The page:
The crew of USS Nimitz (CVN-68) was sequestered inside the skin of the carrier for nine days of a 14-day ROM period before heading to sea for pre-deployment training.

The USS Dwight D. Eisenhower (CVN 69) and USS San Jacinto (CG 56) returned to their homeport of Norfolk, Virginia, on Aug 9th.  Due to the COVID 19 pandemic, the ships remained continuously at sea for 200 days. with no port visits.

Caribbean Cooperation

France, the Netherlands and the United Kingdom are working together to provide a coordinated humanitarian response in the Caribbean, where all three nations have a presence. The French amphibious assault ship Dixmude, British primary casualty receiving ship RFA Argus and Dutch multi-function support ship for amphibious operations HNLMS Karel Doorman are now in the region to help with the COVID-19 crisis currently affecting their overseas territories.  

RFA Argus and her 100-bed medical facility, was already scheduled to sail for the Caribbean, a region that contends with severe hurricanes and tropical storms each year, and Argus is prepared to respond if needed, but she is well equipped to assist British Overseas Territories dealing with the COVID-19 outbreak.  In addition to Dixmude, the French navy mobilized its other two its Mistral-class amphibious assault ships in response to the coronavirus pandemic.  Mistral was dispatched to support the French territory of Reunion in the Indian Ocean, and Tonnerre was sent to Corsica.  The Karel Doorman carries a medical support unit and can also supply the other with fuel.  A coordination cell has been set up on the French island of Martinique to manage cooperative efforts when necessary. Looking to the not-too-distant future, normality won’t return until the virus can be prevented.  Russia already claims to have a vaccine.  A number of promising multi-national efforts are underway.  The U.S. Department of Defense claims that the public-private partnership “Operation Warp Speed,” is on track to meet its goal of delivering 300 hundred million doses of safe and effective COVID-19 vaccines by the end of the year. In any event, navies will likely play a role in testing and administration of new vaccines to combat COVID 19.  

Global impact

Even in February navies were becoming aware of the virus.  When the Royal Malaysian Navy (RMN) ship KD Lekiu was assigned to escort a floating superstructure owned by Malaysian oil company Petronas from South Korea to Malaysia, everyone on board was given a clean bill of health prior to leaving home port, and again when they arrived at Geoje-do, an island off the port city of Busan.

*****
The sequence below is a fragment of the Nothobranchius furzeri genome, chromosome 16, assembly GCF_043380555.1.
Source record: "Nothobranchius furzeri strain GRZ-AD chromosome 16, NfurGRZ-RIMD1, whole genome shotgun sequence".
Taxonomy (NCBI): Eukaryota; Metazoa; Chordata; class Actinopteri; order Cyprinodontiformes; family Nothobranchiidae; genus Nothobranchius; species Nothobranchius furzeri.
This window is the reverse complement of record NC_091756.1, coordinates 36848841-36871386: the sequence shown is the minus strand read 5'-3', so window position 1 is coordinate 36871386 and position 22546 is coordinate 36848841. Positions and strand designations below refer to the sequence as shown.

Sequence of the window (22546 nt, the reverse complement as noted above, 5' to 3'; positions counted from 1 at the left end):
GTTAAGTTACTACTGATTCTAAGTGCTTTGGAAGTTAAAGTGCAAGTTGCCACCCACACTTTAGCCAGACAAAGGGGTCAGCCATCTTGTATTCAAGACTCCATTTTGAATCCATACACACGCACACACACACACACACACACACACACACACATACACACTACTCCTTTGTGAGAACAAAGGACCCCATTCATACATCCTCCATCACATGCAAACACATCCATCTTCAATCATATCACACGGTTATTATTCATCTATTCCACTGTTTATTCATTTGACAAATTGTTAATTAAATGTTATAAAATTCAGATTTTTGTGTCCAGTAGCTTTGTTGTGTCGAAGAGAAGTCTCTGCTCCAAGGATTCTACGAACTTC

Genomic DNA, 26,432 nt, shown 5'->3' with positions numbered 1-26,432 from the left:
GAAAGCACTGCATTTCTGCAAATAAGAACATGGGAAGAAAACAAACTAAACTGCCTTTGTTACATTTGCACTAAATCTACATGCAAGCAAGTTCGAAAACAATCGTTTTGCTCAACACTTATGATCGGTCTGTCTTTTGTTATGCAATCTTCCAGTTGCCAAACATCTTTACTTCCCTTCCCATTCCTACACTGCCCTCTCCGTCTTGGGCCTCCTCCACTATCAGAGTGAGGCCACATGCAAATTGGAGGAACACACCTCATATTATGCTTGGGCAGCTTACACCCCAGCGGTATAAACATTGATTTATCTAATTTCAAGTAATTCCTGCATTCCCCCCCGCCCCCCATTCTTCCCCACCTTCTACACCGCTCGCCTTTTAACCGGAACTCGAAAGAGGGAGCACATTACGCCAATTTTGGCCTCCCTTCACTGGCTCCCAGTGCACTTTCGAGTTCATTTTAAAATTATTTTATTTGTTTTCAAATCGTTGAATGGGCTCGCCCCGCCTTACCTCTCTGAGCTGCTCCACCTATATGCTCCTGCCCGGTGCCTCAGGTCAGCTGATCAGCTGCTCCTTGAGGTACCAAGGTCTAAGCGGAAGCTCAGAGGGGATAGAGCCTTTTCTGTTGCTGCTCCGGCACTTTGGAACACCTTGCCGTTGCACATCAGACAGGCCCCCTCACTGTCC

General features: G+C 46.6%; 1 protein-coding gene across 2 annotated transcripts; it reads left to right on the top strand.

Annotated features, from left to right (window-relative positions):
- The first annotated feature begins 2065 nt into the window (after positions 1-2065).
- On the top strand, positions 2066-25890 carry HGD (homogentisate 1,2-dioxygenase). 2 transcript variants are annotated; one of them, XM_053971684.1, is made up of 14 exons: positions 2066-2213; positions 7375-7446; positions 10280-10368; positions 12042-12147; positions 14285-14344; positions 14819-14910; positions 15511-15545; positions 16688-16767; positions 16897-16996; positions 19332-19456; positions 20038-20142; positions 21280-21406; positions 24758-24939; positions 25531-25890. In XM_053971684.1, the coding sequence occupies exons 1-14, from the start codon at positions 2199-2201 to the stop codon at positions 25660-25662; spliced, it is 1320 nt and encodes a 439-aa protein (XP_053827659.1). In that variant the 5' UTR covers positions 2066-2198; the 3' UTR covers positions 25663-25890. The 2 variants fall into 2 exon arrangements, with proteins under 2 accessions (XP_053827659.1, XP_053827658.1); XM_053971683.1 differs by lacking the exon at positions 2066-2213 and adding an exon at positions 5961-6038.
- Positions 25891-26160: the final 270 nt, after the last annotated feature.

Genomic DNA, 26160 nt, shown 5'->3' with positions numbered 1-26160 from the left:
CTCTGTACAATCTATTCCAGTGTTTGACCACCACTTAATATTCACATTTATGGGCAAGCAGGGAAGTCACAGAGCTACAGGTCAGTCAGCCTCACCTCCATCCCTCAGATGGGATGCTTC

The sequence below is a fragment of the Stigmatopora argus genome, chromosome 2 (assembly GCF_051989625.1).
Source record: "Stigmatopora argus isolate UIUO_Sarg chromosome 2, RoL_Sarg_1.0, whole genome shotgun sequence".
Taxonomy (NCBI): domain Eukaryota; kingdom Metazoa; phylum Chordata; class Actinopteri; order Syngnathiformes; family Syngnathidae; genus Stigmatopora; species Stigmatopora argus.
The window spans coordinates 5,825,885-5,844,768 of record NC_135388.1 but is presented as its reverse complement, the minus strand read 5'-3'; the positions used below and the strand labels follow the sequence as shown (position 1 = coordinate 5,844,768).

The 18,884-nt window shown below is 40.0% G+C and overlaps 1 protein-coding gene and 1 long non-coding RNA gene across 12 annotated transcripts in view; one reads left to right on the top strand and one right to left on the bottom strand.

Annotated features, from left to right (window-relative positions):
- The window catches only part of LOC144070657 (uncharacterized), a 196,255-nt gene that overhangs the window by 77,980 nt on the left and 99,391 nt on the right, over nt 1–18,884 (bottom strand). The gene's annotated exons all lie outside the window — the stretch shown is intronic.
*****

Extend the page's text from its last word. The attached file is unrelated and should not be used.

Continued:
According to RMN Lt. Norzuhaira Ruhanie, a new normal started to creep into the ship’s operation and routine when the global pandemic was declared, including a greater focus on good hygiene.

“In port, masks were procured for the crew and hand sanitisers in the sick bay were put to good use,” Ruhanie said. “Social distancing was practices as much possible. The medical officer on board, Lt (Dr) Amirul Arzahar, was kept busy with regular screening of the crew throughout the return journey. The commanding officer, Captain Shaiful Nizam, realised the journey home was a form of self-quarantine for him and the crew.  No crew members became infected during the mission.”

The RMN is working closely with the Malaysian Armed Forces’ Health Service Division and the Army’s Royal Medical and Dental Corps, in preparing a standard operating procedure,” she said.  “Regular screening and health checks are now required of all navy personnel involved in routine operations.”

In Thailand, the Navy and other services had to cut their budgets by a third to enable the government to fight the pandemic.  Among the cost-cutting measures being implemented, the Navy is postponing procurement of its second and third submarines as a result.
The Bangladesh Navy assisted the civil administration in implementing the government’s directives to fight coronavirus.  Navy personnel distributed food, water, masks and disinfectant soap to local communities, and conducted an awareness campaign about social distancing and sanitation to prevent the virus transmission.  The Navy had ships visiting ports and fishing villages to raise awareness among local communities about the coronavirus outbreak.

Maritime Reporter Magazine, page 44,  Sep 2020